Showing posts with label Mack Swain. Show all posts
Showing posts with label Mack Swain. Show all posts

Monday, November 9, 2015

HIS TRYSTING PLACE, released November 9th, 1914

Written and directed by Charlie Chaplin.

Mabel Normand is brilliant as the frazzled wife and mother. 
"Here, play with this [a gun!]"
This is not the first film to show Charlie with a wife,
but it is the first to show him in a domestic situation.
Charlie tries to shield himself from Mack Swain's sloppy eating.
After a brawl with Mack Swain at the restaurant, Charlie accidently takes his coat,
 and vice versa.
Due to the coat mix-up, Mabel thinks Charlie is "trysting" with Phyllis Allen.
And you can imagine what Phyllis is thinking when she finds a baby bottle in her "husband's" coat.
But all's well that ends well...

Thursday, April 2, 2015

Harry Carr describes a day on the set of Chaplin's final short comedy, PAY DAY, released April 2nd, 1922

The following is an excerpt from "Speech Of Gold" by Harry Carr, Motion Picture, May 1922
Hanging over the edge of a scaffolding, midway between me and the blue California sky, were the two most famous feet in the world.

Charlie Chaplin was directing a new comedy, and his far-famed and eloquent extremities were expressive of his emotion.
Brother Syd, his fastidiousness smothered in plasterers' overalls with a broken Billycock hat on his head, was sitting curled up in an iron wheel-barrow looking up at Charlie with very much the same affectionate look that you see on the face of an admiring little dog squatting down to watch a Saint Bernard.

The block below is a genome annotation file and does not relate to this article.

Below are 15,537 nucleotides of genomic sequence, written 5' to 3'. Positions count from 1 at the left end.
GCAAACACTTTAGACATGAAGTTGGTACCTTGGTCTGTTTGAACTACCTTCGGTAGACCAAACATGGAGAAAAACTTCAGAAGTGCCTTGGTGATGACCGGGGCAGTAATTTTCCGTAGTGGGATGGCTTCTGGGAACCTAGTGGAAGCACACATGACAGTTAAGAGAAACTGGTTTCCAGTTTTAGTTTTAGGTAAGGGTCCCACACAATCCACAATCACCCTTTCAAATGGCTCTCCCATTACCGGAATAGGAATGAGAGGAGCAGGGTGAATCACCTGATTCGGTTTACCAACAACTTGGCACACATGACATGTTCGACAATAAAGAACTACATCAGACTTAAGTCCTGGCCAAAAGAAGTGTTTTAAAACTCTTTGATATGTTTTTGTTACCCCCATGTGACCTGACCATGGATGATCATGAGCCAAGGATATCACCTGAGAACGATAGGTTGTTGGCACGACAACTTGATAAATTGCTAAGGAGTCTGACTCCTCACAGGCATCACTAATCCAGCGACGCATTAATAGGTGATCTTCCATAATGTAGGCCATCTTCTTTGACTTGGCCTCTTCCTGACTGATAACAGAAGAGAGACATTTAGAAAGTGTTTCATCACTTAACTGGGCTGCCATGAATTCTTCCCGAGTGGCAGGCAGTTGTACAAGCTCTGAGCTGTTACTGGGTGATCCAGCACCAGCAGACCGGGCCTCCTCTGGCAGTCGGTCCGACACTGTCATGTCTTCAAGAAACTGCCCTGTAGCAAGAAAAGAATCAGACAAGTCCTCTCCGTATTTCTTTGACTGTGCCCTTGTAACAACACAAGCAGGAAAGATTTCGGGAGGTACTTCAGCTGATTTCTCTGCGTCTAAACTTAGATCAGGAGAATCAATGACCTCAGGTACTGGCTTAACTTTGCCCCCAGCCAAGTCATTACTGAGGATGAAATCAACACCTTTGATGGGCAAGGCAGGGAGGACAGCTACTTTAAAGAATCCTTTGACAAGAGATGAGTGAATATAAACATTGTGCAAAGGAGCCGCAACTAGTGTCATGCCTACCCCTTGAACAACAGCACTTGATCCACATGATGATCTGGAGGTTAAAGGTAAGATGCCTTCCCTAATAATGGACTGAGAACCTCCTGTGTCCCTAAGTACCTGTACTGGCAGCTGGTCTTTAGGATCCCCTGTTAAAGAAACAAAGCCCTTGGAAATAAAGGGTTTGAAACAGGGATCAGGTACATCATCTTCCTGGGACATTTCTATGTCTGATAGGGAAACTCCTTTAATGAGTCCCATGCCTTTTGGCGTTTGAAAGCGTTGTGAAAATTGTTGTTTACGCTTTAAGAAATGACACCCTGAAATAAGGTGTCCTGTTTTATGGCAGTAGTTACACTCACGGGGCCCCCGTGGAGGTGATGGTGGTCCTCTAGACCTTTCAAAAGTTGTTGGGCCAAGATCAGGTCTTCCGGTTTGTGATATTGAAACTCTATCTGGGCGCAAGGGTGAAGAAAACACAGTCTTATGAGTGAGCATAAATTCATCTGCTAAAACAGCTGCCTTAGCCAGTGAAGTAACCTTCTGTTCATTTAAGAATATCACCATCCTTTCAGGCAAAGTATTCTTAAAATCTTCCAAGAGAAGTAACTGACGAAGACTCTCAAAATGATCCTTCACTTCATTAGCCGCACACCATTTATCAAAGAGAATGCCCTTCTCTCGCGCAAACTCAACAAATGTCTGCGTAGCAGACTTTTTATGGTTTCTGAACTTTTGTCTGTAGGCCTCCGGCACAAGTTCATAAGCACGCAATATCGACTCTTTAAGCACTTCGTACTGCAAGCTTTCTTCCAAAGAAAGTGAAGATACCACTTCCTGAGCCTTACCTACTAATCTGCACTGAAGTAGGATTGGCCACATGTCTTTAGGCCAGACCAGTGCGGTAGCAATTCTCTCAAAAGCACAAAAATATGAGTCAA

On another scaffold, perilously hugging the edge of a new brick building sat Mack Swain heavily engaged in being funny. If there is any forlorn, desolate, heart-rending picture of woe and agony, it is a scared fat man teetering on a dizzy roost and trying to be gay and joyous.
Mack was supposed to be eating a comic tin-pail dinner that kept mysteriously disappearing. Charlie kept telling him. it was funny, but Mack did not seem to be convinced. When he grabbed for the fugitive sausage, Charlie politely shrieked with glee and wiggled his feet over the edge of the platform in an ecstasy of merriment, but Mack only looked at him reproachfully and sighed heavily. Down in the wheel-barrow, Syd chortled loyally like an amiable echo.

Edna Purviance was sitting on the aerial plank next to Mack Swain. She was sitting on her feet; one of them had gone to sleep and she was afraid to budge. When the audience laughed and the illustrious feet wiggled by way of applause, Edna smiled a wan, scared smile.

Charlie was determined they were going to do it in the proper spirit of joy, but it was the distinguished feet and Syd who seemed to get most hilarity out of Mack and his disappearing lunch.